Tuesday, 3 April 2012

A right royal suspect

THANKS to Prince Charles and a soggy day in the Lake District, I now know what it is like to be an Asian or Arab-looking young man in Great Britain today.
I was today corralled, questioned and, despite my best efforts, intimidated by three of Scotland Yard’s finest undercover special forces. No doubt they were armed.
I think I was guilty of being provocatively dressed, in that I was wearing a mackintosh and a ridiculous wide-brimmed Lake District rain hat, useful for keeping the wet stuff off my note-book as I went about my daily business gathering news.
Not being in the main-stream media these days, I no longer get gilded letters from Buckingham Palace or notifications from Press Association when there is a royal visit pending. Nor am I admitted to the enclave of local dignitaries who swarm to such occasions to savour the scent of glamour which still attaches to the Royal family.
But I do keep my ear to the ground and when I found out Prince Charles was visiting the Lake District, I decided to tag along, to watch the watchers and chat to those he had graced with his presence afterwards to see if he said anything of interest I could sell to the National or regional media.
His first port of call was Staveley Mill Yard, just outside Kendal, where he went to the local baker, furniture maker and Hawkshead brewery, the owner of which is a former BBC radio correspondent Alex Brodie.
So having got the lie of the land from Alex, I went down to the Mill Yard and watched the local school-children, villagers and business people wave their flags and put on the semblance of a Royal welcome.
I had a leisurely coffee in the excellent Wilf’s cafe, waiting for the razzmatazz to die down before moving in for my mop-up exercise.
It was proving to be pretty boring. Even Alex was struggling to find an angle for his press release.
So I headed back towards my car in the yard car park. It was then I became aware of being followed, then hailed by three burly men.
They looked like slightly seedy, past their best, rugby players, or bookmakers perhaps. I stopped, turned to face them and put on my most disarming smile.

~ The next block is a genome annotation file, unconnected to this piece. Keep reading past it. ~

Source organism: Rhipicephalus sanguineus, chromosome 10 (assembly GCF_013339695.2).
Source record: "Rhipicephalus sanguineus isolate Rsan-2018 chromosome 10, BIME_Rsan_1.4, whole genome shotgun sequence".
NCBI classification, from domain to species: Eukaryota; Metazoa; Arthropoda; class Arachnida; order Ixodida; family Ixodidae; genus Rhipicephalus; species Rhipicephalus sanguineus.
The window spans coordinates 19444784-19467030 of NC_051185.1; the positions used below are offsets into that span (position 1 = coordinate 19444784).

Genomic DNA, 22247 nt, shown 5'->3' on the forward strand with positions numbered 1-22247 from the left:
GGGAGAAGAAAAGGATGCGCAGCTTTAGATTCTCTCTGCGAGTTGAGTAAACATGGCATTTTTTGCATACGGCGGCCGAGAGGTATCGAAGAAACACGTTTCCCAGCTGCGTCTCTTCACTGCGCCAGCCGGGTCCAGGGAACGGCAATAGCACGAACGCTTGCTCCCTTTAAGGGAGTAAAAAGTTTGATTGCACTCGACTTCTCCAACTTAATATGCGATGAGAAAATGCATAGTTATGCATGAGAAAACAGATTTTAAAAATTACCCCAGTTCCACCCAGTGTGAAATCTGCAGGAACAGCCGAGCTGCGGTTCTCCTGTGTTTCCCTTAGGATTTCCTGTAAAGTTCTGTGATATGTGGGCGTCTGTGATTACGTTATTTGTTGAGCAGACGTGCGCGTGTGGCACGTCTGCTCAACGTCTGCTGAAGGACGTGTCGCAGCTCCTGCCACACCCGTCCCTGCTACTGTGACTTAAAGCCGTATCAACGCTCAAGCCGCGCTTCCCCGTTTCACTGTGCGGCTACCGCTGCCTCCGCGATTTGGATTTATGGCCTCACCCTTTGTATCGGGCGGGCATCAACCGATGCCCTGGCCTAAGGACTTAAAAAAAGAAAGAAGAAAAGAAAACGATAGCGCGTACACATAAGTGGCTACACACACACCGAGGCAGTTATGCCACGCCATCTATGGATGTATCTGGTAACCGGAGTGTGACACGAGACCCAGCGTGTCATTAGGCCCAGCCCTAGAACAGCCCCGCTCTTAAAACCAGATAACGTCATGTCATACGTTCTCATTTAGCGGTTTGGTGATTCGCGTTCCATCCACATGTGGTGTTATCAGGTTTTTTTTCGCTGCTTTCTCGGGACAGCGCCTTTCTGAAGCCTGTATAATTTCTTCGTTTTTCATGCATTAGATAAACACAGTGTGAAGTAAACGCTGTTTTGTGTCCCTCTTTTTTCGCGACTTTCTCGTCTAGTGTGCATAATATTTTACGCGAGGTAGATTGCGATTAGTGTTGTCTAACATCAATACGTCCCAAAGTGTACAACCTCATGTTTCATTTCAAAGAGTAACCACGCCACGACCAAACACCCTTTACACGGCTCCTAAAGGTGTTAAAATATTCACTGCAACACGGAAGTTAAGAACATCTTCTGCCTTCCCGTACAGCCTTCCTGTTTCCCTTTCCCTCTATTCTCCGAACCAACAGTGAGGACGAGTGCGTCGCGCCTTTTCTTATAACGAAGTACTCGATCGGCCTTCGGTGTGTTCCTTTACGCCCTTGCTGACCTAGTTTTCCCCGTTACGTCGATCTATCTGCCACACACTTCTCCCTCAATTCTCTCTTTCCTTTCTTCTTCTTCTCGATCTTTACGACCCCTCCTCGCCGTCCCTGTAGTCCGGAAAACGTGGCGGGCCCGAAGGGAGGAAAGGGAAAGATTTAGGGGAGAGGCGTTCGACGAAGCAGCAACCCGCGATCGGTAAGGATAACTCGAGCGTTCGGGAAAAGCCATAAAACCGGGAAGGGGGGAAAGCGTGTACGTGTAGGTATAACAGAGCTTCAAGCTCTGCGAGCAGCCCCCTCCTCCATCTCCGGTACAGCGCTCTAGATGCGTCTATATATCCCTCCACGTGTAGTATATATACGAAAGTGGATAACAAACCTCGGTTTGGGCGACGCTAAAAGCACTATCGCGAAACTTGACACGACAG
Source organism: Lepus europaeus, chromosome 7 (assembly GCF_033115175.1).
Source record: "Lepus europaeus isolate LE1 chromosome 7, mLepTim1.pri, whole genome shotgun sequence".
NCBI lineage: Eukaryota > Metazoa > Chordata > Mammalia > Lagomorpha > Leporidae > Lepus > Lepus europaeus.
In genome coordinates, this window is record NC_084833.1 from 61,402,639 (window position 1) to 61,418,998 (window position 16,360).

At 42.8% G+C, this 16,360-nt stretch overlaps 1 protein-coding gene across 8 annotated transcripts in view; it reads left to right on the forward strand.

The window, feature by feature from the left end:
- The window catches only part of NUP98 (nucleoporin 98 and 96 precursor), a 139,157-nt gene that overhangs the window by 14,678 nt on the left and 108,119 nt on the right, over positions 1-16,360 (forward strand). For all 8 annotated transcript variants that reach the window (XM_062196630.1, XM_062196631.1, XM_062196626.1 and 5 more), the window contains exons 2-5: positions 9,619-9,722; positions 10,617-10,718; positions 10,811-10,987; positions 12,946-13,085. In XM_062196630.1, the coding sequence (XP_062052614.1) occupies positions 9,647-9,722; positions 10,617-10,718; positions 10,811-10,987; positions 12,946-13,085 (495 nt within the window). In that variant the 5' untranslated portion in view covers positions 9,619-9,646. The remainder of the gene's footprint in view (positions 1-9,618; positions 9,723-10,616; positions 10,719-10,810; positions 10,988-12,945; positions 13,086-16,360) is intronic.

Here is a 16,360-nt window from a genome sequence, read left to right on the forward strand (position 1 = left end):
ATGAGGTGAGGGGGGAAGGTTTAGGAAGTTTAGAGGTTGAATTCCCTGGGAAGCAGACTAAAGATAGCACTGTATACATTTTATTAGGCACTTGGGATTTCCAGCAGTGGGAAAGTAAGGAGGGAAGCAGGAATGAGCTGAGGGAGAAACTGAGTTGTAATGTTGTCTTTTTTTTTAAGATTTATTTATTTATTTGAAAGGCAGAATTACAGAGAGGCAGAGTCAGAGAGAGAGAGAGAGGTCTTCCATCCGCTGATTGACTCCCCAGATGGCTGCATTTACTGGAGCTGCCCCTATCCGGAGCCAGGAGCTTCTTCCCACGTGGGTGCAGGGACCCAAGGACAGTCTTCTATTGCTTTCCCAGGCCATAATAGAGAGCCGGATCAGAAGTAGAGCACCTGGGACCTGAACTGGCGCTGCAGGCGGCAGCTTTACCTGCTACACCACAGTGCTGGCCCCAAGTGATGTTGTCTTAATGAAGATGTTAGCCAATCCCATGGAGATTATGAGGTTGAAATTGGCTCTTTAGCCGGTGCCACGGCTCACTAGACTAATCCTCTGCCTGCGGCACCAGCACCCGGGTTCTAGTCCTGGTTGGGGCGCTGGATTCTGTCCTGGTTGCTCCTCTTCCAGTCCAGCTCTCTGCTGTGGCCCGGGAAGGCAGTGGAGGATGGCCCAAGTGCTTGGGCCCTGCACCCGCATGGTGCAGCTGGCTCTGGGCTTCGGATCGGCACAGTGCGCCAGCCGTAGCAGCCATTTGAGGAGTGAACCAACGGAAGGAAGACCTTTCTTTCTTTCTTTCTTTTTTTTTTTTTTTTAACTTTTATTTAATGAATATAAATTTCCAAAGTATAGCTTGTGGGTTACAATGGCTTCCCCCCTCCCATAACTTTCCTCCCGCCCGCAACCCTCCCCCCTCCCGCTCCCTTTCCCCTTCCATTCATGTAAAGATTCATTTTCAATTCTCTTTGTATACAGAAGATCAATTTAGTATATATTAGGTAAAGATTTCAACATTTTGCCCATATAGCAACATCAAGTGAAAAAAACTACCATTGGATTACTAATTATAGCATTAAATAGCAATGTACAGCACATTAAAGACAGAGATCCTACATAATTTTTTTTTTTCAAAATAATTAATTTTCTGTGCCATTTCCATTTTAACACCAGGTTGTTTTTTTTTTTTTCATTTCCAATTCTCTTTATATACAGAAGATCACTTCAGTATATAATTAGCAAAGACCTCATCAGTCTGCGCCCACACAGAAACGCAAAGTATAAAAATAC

For a fleeting second I wandered if I was going to be mugged. But instead one of them explained, in a Durham accent, that they were from the Royal Protections squad. Two of them produced Metropolitan police identity cards.
They explained that I had been behaving oddly, by which I assume they meant I hadn’t been standing in the rain waving a pathetic union flag at some strange man in a limousine.
They demanded to see my business card and credit card, wanted to know what I was doing and for whom. Could I prove I was who I said I was? They wanted to know my birth date.
They took my car registration number and the smallest of the three, a cockney, started taking copious notes. These turned out to be my description.
The third man, the red-haired silent one, whose idea of camouflage was to wear a rugby shirt with a badge saying Cumbria RU, got on his mobile phone to some central data-base to check me out.
I thought I was about to be frisked and told to bend over the bonnet of my car for a good seeing to, but disappointingly they seemed satisfied by my generally relaxed demeanour and explanations.
I told them I had been on the verge of leaving as there was no story for me to report until they turned up. It was a joke as the media would not really be interested in Royal protectors doing their jobs.
But the note-taker seemed bolstered by the idea. He puffed up his chest and said “you gonna write ‘baht us, then.” “Might do,” said I, not wanting to give ground in the intimidation games. He actually seemed pleased.
There are two ways of looking at this episode. You can see it as an example of the terrorism-obsessed forces of law and order picking on a law-abiding citizen with a view to intimidating him. Or you can relax easier in your bed knowing that the Royal family is being well protected.
They were polite. Their guns were hidden. I came to no harm.
I suspect other innocent people get a far less civilised inquisition, even in this country, particularly if they are from a group, some members of which are seen to be a threat.
But despite my natural confidence and experience of such matters, there will be a small part of me wondering if I will get a knock on the door in the next couple of days.

Tuesday, 14 February 2012

Press freedom under threat

THOSE people who are rubbing their hands in glee at the plight of the established media may like to reflect on the fact that the United Kingdom has dropped nine places in the 2011/12 Press Freedom index.
The UK now stands at its joint lowest position since the survey was first carried out in 2002, standing at 28th, falling below the likes of Cape Verde and Namibia, the first two African countries to break into the top 20.
The campaign group Reporters without Borders, which compiles the survey, blames the UK’s “archaic” libel laws, which “threaten freedom of reporting”. the Leveson Inquiry and the London riots.
The accompanying report added: “[The UK] caused concern with its approached to the protection of privacy and its response to the London riots. Despite universal condemnation, the UK also clings to a surreal law that allows the entire world to come and sue news media before it courts.”